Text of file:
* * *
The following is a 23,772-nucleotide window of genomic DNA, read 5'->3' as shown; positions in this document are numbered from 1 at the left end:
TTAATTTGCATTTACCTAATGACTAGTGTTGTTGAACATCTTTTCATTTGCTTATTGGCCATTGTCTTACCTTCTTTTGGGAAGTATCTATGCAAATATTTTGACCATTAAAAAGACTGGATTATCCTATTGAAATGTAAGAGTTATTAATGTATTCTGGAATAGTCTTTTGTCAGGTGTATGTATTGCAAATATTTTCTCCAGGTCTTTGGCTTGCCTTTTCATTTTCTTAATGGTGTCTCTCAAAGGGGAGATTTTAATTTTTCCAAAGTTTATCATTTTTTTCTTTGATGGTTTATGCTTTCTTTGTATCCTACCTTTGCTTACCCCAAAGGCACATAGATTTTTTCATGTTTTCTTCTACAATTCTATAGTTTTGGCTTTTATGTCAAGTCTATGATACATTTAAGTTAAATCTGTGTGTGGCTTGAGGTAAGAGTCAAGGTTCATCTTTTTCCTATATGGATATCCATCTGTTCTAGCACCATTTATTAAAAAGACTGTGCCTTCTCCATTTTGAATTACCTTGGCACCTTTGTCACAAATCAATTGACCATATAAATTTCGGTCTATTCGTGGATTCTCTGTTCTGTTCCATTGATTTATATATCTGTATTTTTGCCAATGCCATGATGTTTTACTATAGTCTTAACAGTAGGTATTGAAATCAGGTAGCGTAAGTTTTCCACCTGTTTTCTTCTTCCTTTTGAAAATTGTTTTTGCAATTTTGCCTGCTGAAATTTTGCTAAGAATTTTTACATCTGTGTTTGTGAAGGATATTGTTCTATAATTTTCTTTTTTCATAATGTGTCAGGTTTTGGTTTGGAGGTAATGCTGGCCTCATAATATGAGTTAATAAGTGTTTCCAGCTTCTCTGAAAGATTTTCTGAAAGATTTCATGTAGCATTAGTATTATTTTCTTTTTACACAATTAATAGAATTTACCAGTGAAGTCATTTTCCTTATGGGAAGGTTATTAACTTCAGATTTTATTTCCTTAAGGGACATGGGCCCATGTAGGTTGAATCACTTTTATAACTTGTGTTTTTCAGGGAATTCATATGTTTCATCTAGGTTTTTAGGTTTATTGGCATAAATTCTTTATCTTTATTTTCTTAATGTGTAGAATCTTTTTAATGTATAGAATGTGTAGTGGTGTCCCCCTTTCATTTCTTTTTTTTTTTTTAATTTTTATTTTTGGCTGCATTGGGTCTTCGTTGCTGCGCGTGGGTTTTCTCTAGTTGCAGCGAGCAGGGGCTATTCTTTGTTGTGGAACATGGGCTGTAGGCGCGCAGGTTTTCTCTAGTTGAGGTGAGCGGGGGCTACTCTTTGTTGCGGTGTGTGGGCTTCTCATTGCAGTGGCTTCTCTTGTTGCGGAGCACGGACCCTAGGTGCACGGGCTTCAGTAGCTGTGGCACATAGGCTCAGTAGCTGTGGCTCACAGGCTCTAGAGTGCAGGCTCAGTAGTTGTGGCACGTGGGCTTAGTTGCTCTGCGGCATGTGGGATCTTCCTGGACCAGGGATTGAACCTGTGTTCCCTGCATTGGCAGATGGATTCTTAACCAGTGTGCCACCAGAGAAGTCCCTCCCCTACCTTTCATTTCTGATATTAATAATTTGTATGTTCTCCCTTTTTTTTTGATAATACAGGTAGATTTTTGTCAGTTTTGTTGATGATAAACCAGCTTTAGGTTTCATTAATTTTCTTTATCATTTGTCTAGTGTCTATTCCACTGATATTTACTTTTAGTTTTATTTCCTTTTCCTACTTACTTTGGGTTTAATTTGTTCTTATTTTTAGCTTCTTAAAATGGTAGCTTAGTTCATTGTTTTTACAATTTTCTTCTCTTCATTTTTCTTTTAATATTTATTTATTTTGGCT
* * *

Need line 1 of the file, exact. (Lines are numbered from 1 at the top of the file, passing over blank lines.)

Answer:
The following is a 23,772-nucleotide window of genomic DNA, read 5'->3' as shown; positions in this document are numbered from 1 at the left end: